Drug Possession Law and Legal Definition

Drug possession laws are governed by federal and state laws, which vary by state. Generally, it requires that the offender knowingly and intentionally possess a scheduled drug without a valid prescription in a quantity usable for consumption or sale. The government must prove that the offender knew the drug was a controlled substance and that he or she had either actual possession of it or other control over it, either alone or with another person. Possession may also consist of constructive possession, which involves property which is not immediately held, but which one has the right to hold and access to, such a key to a locker. Possession is defined under the common law (judge made law) as being either knows of something's presence and having physical control of it (actual possession), or having the power and intention to control it (constructive possession).

Laws also exist to prohibit the possession of certain chemicals used in drug cultivation and manufacturing, as well as certain items related to drug use, such as crack pipes or syringes. Penalties for drug possession laws vary according to drug type, amount, and geographic area of the offense. Possession of small amounts of a drug is typically charged as "simple" possession, while possession of large amounts may result in a charge "possession with intent to distribute." Local laws should be consulted for specific requirements in your area.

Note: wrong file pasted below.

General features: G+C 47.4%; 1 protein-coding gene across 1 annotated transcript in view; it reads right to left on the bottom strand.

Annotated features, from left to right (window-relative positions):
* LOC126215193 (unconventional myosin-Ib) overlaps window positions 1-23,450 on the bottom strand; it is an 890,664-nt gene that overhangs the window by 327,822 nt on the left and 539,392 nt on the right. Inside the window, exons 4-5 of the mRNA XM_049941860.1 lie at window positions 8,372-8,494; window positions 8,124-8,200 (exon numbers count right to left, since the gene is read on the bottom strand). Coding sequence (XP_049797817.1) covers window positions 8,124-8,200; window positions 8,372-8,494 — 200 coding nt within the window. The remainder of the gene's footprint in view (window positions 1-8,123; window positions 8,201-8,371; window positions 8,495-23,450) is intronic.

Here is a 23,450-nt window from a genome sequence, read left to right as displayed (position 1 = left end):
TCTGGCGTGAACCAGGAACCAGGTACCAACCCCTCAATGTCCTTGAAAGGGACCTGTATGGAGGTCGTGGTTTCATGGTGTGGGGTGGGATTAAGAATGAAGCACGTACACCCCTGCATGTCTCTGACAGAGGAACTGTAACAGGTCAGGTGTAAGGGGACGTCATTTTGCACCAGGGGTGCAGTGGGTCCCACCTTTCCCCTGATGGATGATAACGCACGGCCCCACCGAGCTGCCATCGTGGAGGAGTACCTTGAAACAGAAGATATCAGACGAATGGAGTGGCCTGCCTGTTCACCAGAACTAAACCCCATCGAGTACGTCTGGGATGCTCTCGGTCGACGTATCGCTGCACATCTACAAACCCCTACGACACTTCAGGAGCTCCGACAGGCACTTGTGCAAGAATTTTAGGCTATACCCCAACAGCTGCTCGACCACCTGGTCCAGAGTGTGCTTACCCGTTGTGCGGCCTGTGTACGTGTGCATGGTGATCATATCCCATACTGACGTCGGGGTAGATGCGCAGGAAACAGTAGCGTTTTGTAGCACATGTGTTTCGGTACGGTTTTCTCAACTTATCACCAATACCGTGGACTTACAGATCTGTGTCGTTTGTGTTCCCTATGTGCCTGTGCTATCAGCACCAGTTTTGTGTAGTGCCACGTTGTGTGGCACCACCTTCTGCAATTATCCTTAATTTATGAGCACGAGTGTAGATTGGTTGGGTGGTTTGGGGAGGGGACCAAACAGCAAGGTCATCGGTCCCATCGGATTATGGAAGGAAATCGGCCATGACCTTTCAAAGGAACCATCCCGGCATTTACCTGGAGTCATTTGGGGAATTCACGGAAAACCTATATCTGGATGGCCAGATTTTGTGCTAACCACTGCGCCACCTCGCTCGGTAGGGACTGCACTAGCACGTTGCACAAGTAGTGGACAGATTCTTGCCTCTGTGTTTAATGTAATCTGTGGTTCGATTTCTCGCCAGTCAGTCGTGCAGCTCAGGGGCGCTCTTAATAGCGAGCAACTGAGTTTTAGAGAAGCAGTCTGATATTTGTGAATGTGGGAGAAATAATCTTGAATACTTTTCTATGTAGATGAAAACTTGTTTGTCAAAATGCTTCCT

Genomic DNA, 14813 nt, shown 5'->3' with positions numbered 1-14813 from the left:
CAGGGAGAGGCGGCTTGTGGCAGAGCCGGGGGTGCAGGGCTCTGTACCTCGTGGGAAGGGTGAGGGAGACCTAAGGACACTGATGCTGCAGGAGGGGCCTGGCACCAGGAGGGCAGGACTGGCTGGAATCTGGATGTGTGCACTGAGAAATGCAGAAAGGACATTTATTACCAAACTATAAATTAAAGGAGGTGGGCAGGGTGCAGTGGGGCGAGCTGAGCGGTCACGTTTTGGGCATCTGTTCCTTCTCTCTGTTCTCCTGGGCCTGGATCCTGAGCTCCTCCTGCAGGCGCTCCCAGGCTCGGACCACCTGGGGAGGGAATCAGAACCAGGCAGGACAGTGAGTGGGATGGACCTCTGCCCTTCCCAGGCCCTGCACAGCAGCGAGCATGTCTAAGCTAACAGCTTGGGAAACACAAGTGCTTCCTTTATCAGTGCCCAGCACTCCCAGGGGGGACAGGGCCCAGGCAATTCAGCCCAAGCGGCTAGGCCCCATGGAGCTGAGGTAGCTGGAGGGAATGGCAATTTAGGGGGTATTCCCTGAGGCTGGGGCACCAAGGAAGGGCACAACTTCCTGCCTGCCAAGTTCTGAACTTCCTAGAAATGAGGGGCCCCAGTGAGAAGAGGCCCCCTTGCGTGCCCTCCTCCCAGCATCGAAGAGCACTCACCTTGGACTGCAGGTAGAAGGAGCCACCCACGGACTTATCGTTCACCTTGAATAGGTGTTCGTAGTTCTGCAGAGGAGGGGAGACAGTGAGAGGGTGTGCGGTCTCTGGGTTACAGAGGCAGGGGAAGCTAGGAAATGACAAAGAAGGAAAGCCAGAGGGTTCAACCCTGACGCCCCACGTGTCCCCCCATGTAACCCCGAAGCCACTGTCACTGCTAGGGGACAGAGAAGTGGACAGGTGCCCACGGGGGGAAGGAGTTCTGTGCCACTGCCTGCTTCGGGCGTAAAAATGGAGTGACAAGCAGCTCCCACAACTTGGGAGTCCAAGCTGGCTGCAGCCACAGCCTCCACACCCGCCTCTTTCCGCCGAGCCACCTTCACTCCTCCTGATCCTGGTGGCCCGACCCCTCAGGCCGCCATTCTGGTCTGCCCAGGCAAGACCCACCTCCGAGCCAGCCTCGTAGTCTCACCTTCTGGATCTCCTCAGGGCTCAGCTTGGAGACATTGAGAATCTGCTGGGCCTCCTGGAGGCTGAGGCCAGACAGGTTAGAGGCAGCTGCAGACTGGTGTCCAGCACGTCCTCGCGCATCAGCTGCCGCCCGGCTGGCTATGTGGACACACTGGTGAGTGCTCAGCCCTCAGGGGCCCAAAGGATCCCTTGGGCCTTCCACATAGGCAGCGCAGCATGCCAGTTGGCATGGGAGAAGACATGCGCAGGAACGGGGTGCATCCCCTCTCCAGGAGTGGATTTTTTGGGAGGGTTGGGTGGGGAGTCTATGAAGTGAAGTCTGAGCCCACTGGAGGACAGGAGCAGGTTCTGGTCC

The following is an example of a local law governing drug possession:

"Possession shall mean having the controlled substance on one's person or in constructive possession including, but not limited to, constructive possession by that owner of a motor vehicle or by that driver of a motor vehicle if the owner is not present who keeps or allows to be kept in the motor vehicle a controlled substance."